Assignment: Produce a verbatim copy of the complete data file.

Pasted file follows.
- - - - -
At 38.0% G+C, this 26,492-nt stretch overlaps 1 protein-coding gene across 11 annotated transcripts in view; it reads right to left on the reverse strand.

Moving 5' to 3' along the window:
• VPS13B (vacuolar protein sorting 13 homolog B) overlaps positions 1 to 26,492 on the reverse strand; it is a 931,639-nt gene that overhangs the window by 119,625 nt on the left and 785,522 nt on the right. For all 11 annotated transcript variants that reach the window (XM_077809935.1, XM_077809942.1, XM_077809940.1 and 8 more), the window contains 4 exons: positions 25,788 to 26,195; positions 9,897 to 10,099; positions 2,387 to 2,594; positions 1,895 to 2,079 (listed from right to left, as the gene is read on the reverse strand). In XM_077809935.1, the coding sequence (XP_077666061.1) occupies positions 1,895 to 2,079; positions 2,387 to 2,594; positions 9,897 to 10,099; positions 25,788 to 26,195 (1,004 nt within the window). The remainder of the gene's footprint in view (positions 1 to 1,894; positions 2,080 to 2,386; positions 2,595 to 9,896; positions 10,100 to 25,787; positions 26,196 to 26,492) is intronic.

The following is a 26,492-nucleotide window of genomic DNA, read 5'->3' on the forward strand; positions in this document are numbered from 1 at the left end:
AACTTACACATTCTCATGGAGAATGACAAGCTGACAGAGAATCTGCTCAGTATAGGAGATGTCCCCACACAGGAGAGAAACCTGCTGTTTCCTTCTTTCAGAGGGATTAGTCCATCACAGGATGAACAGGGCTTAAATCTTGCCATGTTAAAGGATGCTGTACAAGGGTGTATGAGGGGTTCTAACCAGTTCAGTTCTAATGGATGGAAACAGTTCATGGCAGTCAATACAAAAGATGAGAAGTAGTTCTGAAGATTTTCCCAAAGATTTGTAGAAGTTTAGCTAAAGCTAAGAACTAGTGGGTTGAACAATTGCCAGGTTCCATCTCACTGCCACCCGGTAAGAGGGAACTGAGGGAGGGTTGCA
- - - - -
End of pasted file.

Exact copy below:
At 38.0% G+C, this 26,492-nt stretch overlaps 1 protein-coding gene across 11 annotated transcripts in view; it reads right to left on the reverse strand.

Moving 5' to 3' along the window:
• VPS13B (vacuolar protein sorting 13 homolog B) overlaps positions 1 to 26,492 on the reverse strand; it is a 931,639-nt gene that overhangs the window by 119,625 nt on the left and 785,522 nt on the right. For all 11 annotated transcript variants that reach the window (XM_077809935.1, XM_077809942.1, XM_077809940.1 and 8 more), the window contains 4 exons: positions 25,788 to 26,195; positions 9,897 to 10,099; positions 2,387 to 2,594; positions 1,895 to 2,079 (listed from right to left, as the gene is read on the reverse strand). In XM_077809935.1, the coding sequence (XP_077666061.1) occupies positions 1,895 to 2,079; positions 2,387 to 2,594; positions 9,897 to 10,099; positions 25,788 to 26,195 (1,004 nt within the window). The remainder of the gene's footprint in view (positions 1 to 1,894; positions 2,080 to 2,386; positions 2,595 to 9,896; positions 10,100 to 25,787; positions 26,196 to 26,492) is intronic.

The following is a 26,492-nucleotide window of genomic DNA, read 5'->3' on the forward strand; positions in this document are numbered from 1 at the left end:
AACTTACACATTCTCATGGAGAATGACAAGCTGACAGAGAATCTGCTCAGTATAGGAGATGTCCCCACACAGGAGAGAAACCTGCTGTTTCCTTCTTTCAGAGGGATTAGTCCATCACAGGATGAACAGGGCTTAAATCTTGCCATGTTAAAGGATGCTGTACAAGGGTGTATGAGGGGTTCTAACCAGTTCAGTTCTAATGGATGGAAACAGTTCATGGCAGTCAATACAAAAGATGAGAAGTAGTTCTGAAGATTTTCCCAAAGATTTGTAGAAGTTTAGCTAAAGCTAAGAACTAGTGGGTTGAACAATTGCCAGGTTCCATCTCACTGCCACCCGGTAAGAGGGAACTGAGGGAGGGTTGCA